Onboarding a new developer on a traditional software team is cumbersome, time consuming, and in many cases requires help from existing team members. It often takes weeks or months for a developer to become truly productive and stop being a drain on the rest of the team. This is especially noticeable when joining a product team where the responsibility is only for a component or subsystem in the product.
Let’s take a look at some of the current onboarding steps for a developer working on a full stack web application.
- Understand Product Architecture – The first thing every developer wants to see is the system architecture of the product. Typically the architecture diagrams are slide decks or README files on the Wiki or some shared location. Very soon they realize the architectural diagram is out of date due to no one updating it as the product was being developed and maintained. So, they end up talking to different people on the team to truly learn what the architecture should look like.
- Experience Working System – Having seen the architecture, every developer wants to see the product working end to end. This would mean installing the different components and environment settings. For a typical full stack application this may include the web server, application server, and the database server. Again, there can be different database flavors, versions of web servers, etc. Going through installing each of these on the developers machine or a virtual machine may or may not be the developer’s skill set.
This whole education process can take a few weeks or more based on the product complexity and even then, there will continue to be questions and things lost in translation as this information resides in various team members heads.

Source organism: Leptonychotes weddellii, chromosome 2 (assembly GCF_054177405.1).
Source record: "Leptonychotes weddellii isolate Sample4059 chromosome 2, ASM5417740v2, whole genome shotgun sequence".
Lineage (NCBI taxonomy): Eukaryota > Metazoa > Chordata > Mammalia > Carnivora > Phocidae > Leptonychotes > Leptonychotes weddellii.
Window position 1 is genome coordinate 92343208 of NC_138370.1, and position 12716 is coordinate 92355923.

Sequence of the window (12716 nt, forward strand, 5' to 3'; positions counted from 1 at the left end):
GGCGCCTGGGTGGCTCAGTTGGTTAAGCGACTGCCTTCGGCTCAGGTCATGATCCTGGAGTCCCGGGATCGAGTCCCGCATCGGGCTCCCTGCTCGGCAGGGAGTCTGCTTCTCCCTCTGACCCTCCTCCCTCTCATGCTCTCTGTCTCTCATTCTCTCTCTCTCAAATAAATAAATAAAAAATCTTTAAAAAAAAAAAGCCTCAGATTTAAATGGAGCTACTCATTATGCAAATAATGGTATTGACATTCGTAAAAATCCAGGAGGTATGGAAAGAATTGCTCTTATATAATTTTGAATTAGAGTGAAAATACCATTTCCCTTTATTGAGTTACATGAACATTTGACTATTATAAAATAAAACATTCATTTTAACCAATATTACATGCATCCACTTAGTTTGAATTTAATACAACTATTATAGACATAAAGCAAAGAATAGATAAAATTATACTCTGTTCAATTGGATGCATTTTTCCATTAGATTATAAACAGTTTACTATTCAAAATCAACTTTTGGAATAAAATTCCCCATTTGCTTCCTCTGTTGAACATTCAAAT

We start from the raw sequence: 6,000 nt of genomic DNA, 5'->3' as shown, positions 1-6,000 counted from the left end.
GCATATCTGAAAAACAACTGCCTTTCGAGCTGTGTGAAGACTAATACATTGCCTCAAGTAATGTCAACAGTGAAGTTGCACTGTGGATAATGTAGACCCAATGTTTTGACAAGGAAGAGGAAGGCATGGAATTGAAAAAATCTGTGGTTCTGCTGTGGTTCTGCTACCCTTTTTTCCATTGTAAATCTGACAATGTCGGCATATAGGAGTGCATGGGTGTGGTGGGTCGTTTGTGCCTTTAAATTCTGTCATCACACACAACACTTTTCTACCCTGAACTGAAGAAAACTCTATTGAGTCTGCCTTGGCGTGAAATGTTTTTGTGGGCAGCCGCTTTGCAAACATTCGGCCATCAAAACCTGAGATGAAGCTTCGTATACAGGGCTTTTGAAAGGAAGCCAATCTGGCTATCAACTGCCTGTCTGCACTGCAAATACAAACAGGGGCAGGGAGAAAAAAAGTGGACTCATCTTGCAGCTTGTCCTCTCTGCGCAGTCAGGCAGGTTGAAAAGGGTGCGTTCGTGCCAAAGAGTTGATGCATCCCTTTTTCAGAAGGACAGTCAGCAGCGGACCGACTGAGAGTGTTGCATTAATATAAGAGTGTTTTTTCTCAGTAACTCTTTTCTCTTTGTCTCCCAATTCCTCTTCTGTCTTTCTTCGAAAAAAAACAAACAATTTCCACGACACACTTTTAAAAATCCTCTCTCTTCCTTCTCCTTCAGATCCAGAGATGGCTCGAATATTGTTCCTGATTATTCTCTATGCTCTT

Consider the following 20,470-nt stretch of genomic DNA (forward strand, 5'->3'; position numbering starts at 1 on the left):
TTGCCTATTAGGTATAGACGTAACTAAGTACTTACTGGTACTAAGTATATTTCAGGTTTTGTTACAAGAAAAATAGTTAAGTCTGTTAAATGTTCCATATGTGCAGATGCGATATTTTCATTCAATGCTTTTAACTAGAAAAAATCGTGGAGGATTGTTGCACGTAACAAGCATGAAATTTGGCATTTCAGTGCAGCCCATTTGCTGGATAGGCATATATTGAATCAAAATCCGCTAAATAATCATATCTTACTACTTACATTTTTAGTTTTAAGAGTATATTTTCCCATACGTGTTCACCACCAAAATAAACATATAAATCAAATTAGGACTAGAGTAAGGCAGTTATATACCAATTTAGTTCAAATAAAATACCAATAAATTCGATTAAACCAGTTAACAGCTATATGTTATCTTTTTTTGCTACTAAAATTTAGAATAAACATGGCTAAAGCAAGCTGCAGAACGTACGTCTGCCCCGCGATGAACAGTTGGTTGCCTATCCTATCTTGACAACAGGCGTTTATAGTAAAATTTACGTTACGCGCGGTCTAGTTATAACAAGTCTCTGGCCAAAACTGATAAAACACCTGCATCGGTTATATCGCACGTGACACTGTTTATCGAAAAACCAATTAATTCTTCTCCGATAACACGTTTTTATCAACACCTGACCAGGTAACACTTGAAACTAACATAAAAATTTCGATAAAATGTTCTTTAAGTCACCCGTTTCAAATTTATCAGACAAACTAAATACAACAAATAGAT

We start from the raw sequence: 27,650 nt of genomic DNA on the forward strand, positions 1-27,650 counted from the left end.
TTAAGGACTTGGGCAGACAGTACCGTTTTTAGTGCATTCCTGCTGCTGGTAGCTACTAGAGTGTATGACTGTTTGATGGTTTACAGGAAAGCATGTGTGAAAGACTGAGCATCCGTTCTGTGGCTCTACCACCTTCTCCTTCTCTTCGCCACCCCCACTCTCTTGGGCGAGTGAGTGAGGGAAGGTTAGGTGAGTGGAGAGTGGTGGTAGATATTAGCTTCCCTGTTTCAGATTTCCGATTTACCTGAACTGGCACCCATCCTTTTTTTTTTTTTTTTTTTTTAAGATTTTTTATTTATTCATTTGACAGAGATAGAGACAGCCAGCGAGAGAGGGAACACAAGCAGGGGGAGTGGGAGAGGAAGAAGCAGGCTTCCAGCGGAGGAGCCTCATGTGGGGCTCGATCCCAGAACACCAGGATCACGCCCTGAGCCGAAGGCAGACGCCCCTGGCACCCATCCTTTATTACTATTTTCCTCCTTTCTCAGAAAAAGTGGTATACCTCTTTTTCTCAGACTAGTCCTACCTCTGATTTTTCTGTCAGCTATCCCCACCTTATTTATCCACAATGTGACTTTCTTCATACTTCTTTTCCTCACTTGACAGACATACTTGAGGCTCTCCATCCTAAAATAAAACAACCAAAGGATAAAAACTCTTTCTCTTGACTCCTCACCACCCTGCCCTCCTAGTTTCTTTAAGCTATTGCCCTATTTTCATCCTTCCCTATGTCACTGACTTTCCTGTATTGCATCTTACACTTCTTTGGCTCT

Monolith vs Microservice
Most architectures are monolithic, making them hard to visualize and understand. A new architectural pattern called microservice architecture is emerging to address this problem by decomposing applications into micro-services leveraging Docker containers to run these micro-services. The entire application can be deployed from a docker-compose.yml file.
Within a matter of minutes, the entire working system is available within the web server, application server, and database server as containers. With the working system in place, the developer can see the entire application working end-to-end. Now, he can work on his component and test the entire system before releasing. This whole cycle is very fast.
While moving to a microservice architecture is a great step to understand the components of an app, there is still a gap in visualizing the relationships between the services. This gives the developer a whole working system, but visualizing the product architecture is still a challenge. Yipee.io is a great visual modeling tool that solves this problem. You can import an existing compose file and visualize the entire application, allowing you to visualize image dependencies, networks, and volumes.
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